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Hepatitis A, B or C?

By Expert HERWriter
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Hepatitis is a viral disease that affects the liver leading to swelling and inflammation. Hepatitis can have short term or long term affects depending on the strain. Today I will take about the most common strains Hepatitis A, B, and C.

Hepatitis A is a disease that has a short duration. Hepatitis is transferred from food or water that is contaminated with the virus. It can also be transferred if you come in contact with a person’s bowel movement like in a daycare setting or an elderly facility. Hepatitis can be caught if you travel outside of the United States to places that do not great sewage methods. Symptoms to look for are fatigue, loss of appetite, itching anywhere in the body, low-grade fever, nausea and vomiting and yellow skin and dark urine. Diagnosis is made through blood test looking for elevated liver enzymes and antibodies to hepatitis A. Since this is a self-limiting disease process the patient symptoms usually resolve in within 3-6 months after expose to the virus.

Hepatitis B virus can be spread through bodily fluids like semen, vaginal fluids or body. People that work in health care setting, unprotected sex or sharing an infected needle with an infected person are routes of transmission. Hepatitis B can be either short term or long-term condition. The short-term condition
The hepatitis B virus spreads through blood, semen, vaginal fluids, and other body fluids. Symptoms start one to six months after the infection and in the short-term condition are quite similar to hepatitis A but also include muscle and joint aches. Children are more likely to develop chronic hepatitis than adults. Diagnosis can be found through blood test albumin, liver function and prothrombin time test, antibody to hepatitis B.

Hepatitis C is a chronic liver condition spread by hepatitis C virus. It can be passed through sexual contact or bodily fluids like blood. This would include long-term dialysis, sharing needles, infected blood during a transfusion, passing blood during delivery, or working with blood work. People who have contracted hepatitis C may not exhibit any symptoms for many years. The symptoms are again similar to those for hepatitis A but in addition could include abdominal pain, swelling in the abdomen, or dilated veins in the esophagus. Blood tests for elevated liver enzymes, ELISA assay for hepatitis C antibodies, or PCR tests, virus serology tests. Since it is a long-term condition it can cause scarring which can lead to cirrhosis. In naturopathic medicine for Hepatitis A, B, C we treat by using supportive herbs and nutrition speed up recovery. In the case of hepatitis C long term treatment to prevent any further damage to the liver is used.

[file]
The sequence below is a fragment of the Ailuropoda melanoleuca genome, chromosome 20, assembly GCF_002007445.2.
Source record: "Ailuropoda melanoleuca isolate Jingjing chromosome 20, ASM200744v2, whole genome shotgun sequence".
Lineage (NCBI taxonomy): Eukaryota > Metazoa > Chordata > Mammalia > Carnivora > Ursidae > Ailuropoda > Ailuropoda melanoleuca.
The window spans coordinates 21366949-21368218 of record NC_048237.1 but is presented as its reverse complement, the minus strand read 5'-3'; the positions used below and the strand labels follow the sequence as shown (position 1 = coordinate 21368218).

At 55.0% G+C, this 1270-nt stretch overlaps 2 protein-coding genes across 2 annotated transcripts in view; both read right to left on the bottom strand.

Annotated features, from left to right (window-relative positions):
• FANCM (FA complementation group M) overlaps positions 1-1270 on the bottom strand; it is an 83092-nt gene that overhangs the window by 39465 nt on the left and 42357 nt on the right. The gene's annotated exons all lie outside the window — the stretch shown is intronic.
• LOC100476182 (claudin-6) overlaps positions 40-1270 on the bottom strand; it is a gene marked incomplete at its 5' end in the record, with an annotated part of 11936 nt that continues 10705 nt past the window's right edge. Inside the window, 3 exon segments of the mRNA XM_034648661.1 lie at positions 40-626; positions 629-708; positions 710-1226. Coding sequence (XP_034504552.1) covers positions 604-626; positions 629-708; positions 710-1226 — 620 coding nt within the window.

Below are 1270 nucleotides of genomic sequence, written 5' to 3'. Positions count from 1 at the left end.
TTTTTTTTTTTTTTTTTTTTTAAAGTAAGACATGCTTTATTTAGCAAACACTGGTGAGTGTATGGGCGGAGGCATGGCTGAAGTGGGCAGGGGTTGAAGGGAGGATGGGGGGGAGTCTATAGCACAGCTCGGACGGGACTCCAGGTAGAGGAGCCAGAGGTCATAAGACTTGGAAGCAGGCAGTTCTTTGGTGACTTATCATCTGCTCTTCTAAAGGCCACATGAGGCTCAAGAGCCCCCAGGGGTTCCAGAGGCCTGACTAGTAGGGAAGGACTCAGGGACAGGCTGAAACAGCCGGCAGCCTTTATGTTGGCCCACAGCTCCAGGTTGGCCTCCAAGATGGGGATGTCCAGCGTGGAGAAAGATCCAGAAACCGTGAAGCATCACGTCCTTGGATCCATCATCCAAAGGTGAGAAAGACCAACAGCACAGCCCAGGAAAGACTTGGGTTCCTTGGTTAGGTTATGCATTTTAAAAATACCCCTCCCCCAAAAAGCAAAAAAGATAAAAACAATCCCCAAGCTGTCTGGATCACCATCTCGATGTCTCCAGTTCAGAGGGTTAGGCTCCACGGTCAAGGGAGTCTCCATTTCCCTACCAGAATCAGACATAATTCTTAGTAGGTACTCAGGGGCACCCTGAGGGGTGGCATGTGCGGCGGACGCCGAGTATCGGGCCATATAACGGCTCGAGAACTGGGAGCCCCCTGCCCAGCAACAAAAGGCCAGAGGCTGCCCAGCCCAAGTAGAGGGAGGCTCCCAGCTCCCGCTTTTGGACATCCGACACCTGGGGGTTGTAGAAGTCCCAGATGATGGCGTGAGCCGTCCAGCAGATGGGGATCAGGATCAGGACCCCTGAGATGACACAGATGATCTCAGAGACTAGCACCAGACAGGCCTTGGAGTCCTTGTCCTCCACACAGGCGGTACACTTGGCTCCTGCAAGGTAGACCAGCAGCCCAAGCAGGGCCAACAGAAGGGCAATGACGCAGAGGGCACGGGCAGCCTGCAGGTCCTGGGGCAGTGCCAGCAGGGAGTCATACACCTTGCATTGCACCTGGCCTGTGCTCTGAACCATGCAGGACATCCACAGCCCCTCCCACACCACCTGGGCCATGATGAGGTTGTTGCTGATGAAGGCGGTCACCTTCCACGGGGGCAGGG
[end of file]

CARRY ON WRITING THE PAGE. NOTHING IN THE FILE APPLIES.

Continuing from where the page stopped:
Live Vibrantly,

Dr. Dae

Dr. Dae's website: www.healthydaes.org
Dr. Dae's book: Daelicious! Recipes for Vibrant Living can be purchased @ www.amazon.com or www.healthydaes.org

Dr. Dae's Bio:

Daemon "Dr. Dae" (pronounced Dr. Day) Jones is a Naturopathic Physician who completed her training at the Universi ty of Bridgeport College of Naturopathic Medicine. She is certified as a General Practitioner by the North American Board of Naturopathic Examiners (NABNE). Dr. Dae provides tailored treatment to meet the unique needs of every individual she sees in her practice. She also provides specialized support for persons challenged by nutritional deficiencies, weight problems, hormonal and reproductive system disorders, attention deficit disorder and those experiencing chronic diseases. Dr. Dae is an adjunct faculty member for Smith Farm Center for Healing and the Arts. She is the author of Daelicious! Recipes for Vibrant Living, The Healthydaes Newsletter, and is a regularly featured writer for the Elite GoogleNews Website empowher.com where she shares her personal and professional vision for living whole and living well. To learn more about Dr. Dae, her products and services, please visit her on the Web at www.Healthydaes.org

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We value and respect our HERWriters' experiences, but everyone is different. Many of our writers are speaking from personal experience, and what's worked for them may not work for you. Their articles are not a substitute for medical advice, although we hope you can gain knowledge from their insight.


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